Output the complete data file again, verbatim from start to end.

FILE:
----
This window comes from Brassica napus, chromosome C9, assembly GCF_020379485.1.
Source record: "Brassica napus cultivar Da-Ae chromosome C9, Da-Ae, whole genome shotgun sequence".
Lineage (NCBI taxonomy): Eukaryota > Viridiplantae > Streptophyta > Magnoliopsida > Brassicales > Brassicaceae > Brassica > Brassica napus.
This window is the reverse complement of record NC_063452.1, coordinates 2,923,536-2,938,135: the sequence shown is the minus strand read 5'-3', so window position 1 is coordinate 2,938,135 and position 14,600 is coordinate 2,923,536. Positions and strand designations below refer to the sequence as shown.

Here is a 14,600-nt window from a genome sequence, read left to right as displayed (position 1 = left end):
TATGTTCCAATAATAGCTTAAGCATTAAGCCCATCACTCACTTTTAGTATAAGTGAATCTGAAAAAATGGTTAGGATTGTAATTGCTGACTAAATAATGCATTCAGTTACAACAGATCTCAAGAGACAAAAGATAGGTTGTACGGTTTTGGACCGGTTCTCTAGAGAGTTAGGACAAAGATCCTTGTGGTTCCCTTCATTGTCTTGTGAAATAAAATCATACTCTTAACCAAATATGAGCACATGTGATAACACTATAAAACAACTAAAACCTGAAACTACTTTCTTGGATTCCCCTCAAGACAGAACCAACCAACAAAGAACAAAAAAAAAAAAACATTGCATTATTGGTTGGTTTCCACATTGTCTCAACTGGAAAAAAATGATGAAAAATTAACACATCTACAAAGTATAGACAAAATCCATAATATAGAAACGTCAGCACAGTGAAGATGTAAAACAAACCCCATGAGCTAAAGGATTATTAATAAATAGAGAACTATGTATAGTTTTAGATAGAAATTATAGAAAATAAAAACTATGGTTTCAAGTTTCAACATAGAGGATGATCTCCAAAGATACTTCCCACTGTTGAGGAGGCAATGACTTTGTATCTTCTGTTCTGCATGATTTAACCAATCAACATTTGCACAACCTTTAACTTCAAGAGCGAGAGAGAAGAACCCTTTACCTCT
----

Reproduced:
This window comes from Brassica napus, chromosome C9, assembly GCF_020379485.1.
Source record: "Brassica napus cultivar Da-Ae chromosome C9, Da-Ae, whole genome shotgun sequence".
Lineage (NCBI taxonomy): Eukaryota > Viridiplantae > Streptophyta > Magnoliopsida > Brassicales > Brassicaceae > Brassica > Brassica napus.
This window is the reverse complement of record NC_063452.1, coordinates 2,923,536-2,938,135: the sequence shown is the minus strand read 5'-3', so window position 1 is coordinate 2,938,135 and position 14,600 is coordinate 2,923,536. Positions and strand designations below refer to the sequence as shown.

Here is a 14,600-nt window from a genome sequence, read left to right as displayed (position 1 = left end):
TATGTTCCAATAATAGCTTAAGCATTAAGCCCATCACTCACTTTTAGTATAAGTGAATCTGAAAAAATGGTTAGGATTGTAATTGCTGACTAAATAATGCATTCAGTTACAACAGATCTCAAGAGACAAAAGATAGGTTGTACGGTTTTGGACCGGTTCTCTAGAGAGTTAGGACAAAGATCCTTGTGGTTCCCTTCATTGTCTTGTGAAATAAAATCATACTCTTAACCAAATATGAGCACATGTGATAACACTATAAAACAACTAAAACCTGAAACTACTTTCTTGGATTCCCCTCAAGACAGAACCAACCAACAAAGAACAAAAAAAAAAAAACATTGCATTATTGGTTGGTTTCCACATTGTCTCAACTGGAAAAAAATGATGAAAAATTAACACATCTACAAAGTATAGACAAAATCCATAATATAGAAACGTCAGCACAGTGAAGATGTAAAACAAACCCCATGAGCTAAAGGATTATTAATAAATAGAGAACTATGTATAGTTTTAGATAGAAATTATAGAAAATAAAAACTATGGTTTCAAGTTTCAACATAGAGGATGATCTCCAAAGATACTTCCCACTGTTGAGGAGGCAATGACTTTGTATCTTCTGTTCTGCATGATTTAACCAATCAACATTTGCACAACCTTTAACTTCAAGAGCGAGAGAGAAGAACCCTTTACCTCT